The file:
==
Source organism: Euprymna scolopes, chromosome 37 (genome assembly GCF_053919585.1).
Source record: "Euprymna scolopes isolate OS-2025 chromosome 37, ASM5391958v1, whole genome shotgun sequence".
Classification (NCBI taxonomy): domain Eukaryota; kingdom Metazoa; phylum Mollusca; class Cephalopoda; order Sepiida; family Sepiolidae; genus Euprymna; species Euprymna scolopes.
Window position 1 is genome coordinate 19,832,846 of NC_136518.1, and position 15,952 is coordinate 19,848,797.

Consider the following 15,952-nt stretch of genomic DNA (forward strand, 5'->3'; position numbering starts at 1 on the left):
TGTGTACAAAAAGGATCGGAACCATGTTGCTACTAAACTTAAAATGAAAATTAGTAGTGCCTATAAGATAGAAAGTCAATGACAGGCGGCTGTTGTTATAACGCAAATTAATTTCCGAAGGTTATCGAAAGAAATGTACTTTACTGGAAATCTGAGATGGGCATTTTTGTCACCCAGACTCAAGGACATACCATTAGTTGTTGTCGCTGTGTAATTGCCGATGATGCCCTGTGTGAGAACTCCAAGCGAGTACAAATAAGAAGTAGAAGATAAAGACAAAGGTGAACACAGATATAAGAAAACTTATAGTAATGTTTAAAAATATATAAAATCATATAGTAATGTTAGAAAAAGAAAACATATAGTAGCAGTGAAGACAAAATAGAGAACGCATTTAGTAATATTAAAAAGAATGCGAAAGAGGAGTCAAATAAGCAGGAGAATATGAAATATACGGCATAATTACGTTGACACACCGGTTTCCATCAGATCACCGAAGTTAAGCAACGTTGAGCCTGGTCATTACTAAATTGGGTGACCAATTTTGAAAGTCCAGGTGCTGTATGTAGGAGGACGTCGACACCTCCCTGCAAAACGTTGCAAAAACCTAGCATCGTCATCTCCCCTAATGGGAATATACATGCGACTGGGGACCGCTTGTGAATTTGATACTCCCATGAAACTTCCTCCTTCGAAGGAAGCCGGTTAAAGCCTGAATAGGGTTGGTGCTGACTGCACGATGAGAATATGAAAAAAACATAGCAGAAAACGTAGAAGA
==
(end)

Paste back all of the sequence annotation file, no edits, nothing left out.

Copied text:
Source organism: Euprymna scolopes, chromosome 37 (genome assembly GCF_053919585.1).
Source record: "Euprymna scolopes isolate OS-2025 chromosome 37, ASM5391958v1, whole genome shotgun sequence".
Classification (NCBI taxonomy): domain Eukaryota; kingdom Metazoa; phylum Mollusca; class Cephalopoda; order Sepiida; family Sepiolidae; genus Euprymna; species Euprymna scolopes.
Window position 1 is genome coordinate 19,832,846 of NC_136518.1, and position 15,952 is coordinate 19,848,797.

Consider the following 15,952-nt stretch of genomic DNA (forward strand, 5'->3'; position numbering starts at 1 on the left):
TGTGTACAAAAAGGATCGGAACCATGTTGCTACTAAACTTAAAATGAAAATTAGTAGTGCCTATAAGATAGAAAGTCAATGACAGGCGGCTGTTGTTATAACGCAAATTAATTTCCGAAGGTTATCGAAAGAAATGTACTTTACTGGAAATCTGAGATGGGCATTTTTGTCACCCAGACTCAAGGACATACCATTAGTTGTTGTCGCTGTGTAATTGCCGATGATGCCCTGTGTGAGAACTCCAAGCGAGTACAAATAAGAAGTAGAAGATAAAGACAAAGGTGAACACAGATATAAGAAAACTTATAGTAATGTTTAAAAATATATAAAATCATATAGTAATGTTAGAAAAAGAAAACATATAGTAGCAGTGAAGACAAAATAGAGAACGCATTTAGTAATATTAAAAAGAATGCGAAAGAGGAGTCAAATAAGCAGGAGAATATGAAATATACGGCATAATTACGTTGACACACCGGTTTCCATCAGATCACCGAAGTTAAGCAACGTTGAGCCTGGTCATTACTAAATTGGGTGACCAATTTTGAAAGTCCAGGTGCTGTATGTAGGAGGACGTCGACACCTCCCTGCAAAACGTTGCAAAAACCTAGCATCGTCATCTCCCCTAATGGGAATATACATGCGACTGGGGACCGCTTGTGAATTTGATACTCCCATGAAACTTCCTCCTTCGAAGGAAGCCGGTTAAAGCCTGAATAGGGTTGGTGCTGACTGCACGATGAGAATATGAAAAAAACATAGCAGAAAACGTAGAAGA